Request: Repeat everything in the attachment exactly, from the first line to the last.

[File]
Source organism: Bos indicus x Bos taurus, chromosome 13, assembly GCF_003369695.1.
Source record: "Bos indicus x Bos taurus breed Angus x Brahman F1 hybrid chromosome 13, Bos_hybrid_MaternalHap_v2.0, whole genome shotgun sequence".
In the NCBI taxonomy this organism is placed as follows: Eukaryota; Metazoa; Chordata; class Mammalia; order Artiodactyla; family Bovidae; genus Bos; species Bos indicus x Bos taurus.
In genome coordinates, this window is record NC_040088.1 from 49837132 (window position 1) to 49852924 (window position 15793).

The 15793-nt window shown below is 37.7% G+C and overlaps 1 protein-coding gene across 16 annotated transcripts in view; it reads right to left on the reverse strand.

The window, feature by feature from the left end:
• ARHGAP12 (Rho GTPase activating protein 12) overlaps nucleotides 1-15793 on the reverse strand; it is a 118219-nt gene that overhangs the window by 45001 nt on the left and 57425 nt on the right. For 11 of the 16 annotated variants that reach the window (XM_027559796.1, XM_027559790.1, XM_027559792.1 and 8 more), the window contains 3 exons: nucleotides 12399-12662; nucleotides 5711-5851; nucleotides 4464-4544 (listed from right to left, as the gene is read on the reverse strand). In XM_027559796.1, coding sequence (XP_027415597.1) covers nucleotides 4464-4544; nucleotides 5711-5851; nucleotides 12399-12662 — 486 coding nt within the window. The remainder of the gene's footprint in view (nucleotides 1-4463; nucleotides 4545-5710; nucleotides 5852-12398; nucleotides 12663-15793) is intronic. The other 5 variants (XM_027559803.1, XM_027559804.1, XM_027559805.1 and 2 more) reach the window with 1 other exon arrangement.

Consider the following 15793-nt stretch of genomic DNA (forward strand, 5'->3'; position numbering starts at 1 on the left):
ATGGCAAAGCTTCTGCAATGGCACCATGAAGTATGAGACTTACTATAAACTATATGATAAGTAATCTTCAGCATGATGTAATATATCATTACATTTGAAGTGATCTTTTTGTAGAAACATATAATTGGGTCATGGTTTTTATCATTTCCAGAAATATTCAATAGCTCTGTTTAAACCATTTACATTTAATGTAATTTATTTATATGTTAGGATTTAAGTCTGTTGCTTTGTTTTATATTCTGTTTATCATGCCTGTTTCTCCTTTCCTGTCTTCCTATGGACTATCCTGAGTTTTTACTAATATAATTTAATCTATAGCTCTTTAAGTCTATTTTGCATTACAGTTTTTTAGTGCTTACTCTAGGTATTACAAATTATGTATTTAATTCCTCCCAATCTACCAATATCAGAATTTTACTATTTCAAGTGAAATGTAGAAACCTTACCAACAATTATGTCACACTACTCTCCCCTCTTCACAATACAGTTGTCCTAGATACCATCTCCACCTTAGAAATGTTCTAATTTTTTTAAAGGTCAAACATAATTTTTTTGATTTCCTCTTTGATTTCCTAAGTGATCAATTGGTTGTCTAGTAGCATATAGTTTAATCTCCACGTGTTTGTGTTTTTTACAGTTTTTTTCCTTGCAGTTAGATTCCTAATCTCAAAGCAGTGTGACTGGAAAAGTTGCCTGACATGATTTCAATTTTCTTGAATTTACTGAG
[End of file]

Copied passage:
Source organism: Bos indicus x Bos taurus, chromosome 13, assembly GCF_003369695.1.
Source record: "Bos indicus x Bos taurus breed Angus x Brahman F1 hybrid chromosome 13, Bos_hybrid_MaternalHap_v2.0, whole genome shotgun sequence".
In the NCBI taxonomy this organism is placed as follows: Eukaryota; Metazoa; Chordata; class Mammalia; order Artiodactyla; family Bovidae; genus Bos; species Bos indicus x Bos taurus.
In genome coordinates, this window is record NC_040088.1 from 49837132 (window position 1) to 49852924 (window position 15793).

The 15793-nt window shown below is 37.7% G+C and overlaps 1 protein-coding gene across 16 annotated transcripts in view; it reads right to left on the reverse strand.

The window, feature by feature from the left end:
• ARHGAP12 (Rho GTPase activating protein 12) overlaps nucleotides 1-15793 on the reverse strand; it is a 118219-nt gene that overhangs the window by 45001 nt on the left and 57425 nt on the right. For 11 of the 16 annotated variants that reach the window (XM_027559796.1, XM_027559790.1, XM_027559792.1 and 8 more), the window contains 3 exons: nucleotides 12399-12662; nucleotides 5711-5851; nucleotides 4464-4544 (listed from right to left, as the gene is read on the reverse strand). In XM_027559796.1, coding sequence (XP_027415597.1) covers nucleotides 4464-4544; nucleotides 5711-5851; nucleotides 12399-12662 — 486 coding nt within the window. The remainder of the gene's footprint in view (nucleotides 1-4463; nucleotides 4545-5710; nucleotides 5852-12398; nucleotides 12663-15793) is intronic. The other 5 variants (XM_027559803.1, XM_027559804.1, XM_027559805.1 and 2 more) reach the window with 1 other exon arrangement.

Consider the following 15793-nt stretch of genomic DNA (forward strand, 5'->3'; position numbering starts at 1 on the left):
ATGGCAAAGCTTCTGCAATGGCACCATGAAGTATGAGACTTACTATAAACTATATGATAAGTAATCTTCAGCATGATGTAATATATCATTACATTTGAAGTGATCTTTTTGTAGAAACATATAATTGGGTCATGGTTTTTATCATTTCCAGAAATATTCAATAGCTCTGTTTAAACCATTTACATTTAATGTAATTTATTTATATGTTAGGATTTAAGTCTGTTGCTTTGTTTTATATTCTGTTTATCATGCCTGTTTCTCCTTTCCTGTCTTCCTATGGACTATCCTGAGTTTTTACTAATATAATTTAATCTATAGCTCTTTAAGTCTATTTTGCATTACAGTTTTTTAGTGCTTACTCTAGGTATTACAAATTATGTATTTAATTCCTCCCAATCTACCAATATCAGAATTTTACTATTTCAAGTGAAATGTAGAAACCTTACCAACAATTATGTCACACTACTCTCCCCTCTTCACAATACAGTTGTCCTAGATACCATCTCCACCTTAGAAATGTTCTAATTTTTTTAAAGGTCAAACATAATTTTTTTGATTTCCTCTTTGATTTCCTAAGTGATCAATTGGTTGTCTAGTAGCATATAGTTTAATCTCCACGTGTTTGTGTTTTTTACAGTTTTTTTCCTTGCAGTTAGATTCCTAATCTCAAAGCAGTGTGACTGGAAAAGTTGCCTGACATGATTTCAATTTTCTTGAATTTACTGAG